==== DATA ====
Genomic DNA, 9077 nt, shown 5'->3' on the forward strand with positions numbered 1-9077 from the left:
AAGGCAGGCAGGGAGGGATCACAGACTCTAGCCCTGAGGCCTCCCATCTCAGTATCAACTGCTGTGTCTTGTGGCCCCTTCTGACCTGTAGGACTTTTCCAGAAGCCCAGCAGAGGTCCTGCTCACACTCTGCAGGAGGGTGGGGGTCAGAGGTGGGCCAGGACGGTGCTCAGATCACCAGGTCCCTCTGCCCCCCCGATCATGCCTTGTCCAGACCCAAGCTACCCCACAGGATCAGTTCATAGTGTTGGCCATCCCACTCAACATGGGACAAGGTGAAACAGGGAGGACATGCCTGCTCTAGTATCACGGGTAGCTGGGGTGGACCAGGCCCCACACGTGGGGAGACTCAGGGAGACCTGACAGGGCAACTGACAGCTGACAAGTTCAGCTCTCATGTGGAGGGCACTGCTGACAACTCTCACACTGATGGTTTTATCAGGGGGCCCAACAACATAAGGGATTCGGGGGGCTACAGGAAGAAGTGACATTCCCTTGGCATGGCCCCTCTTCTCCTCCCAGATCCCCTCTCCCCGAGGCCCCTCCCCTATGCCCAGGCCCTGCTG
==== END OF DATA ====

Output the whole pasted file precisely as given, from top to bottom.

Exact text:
Genomic DNA, 9077 nt, shown 5'->3' on the forward strand with positions numbered 1-9077 from the left:
AAGGCAGGCAGGGAGGGATCACAGACTCTAGCCCTGAGGCCTCCCATCTCAGTATCAACTGCTGTGTCTTGTGGCCCCTTCTGACCTGTAGGACTTTTCCAGAAGCCCAGCAGAGGTCCTGCTCACACTCTGCAGGAGGGTGGGGGTCAGAGGTGGGCCAGGACGGTGCTCAGATCACCAGGTCCCTCTGCCCCCCCGATCATGCCTTGTCCAGACCCAAGCTACCCCACAGGATCAGTTCATAGTGTTGGCCATCCCACTCAACATGGGACAAGGTGAAACAGGGAGGACATGCCTGCTCTAGTATCACGGGTAGCTGGGGTGGACCAGGCCCCACACGTGGGGAGACTCAGGGAGACCTGACAGGGCAACTGACAGCTGACAAGTTCAGCTCTCATGTGGAGGGCACTGCTGACAACTCTCACACTGATGGTTTTATCAGGGGGCCCAACAACATAAGGGATTCGGGGGGCTACAGGAAGAAGTGACATTCCCTTGGCATGGCCCCTCTTCTCCTCCCAGATCCCCTCTCCCCGAGGCCCCTCCCCTATGCCCAGGCCCTGCTG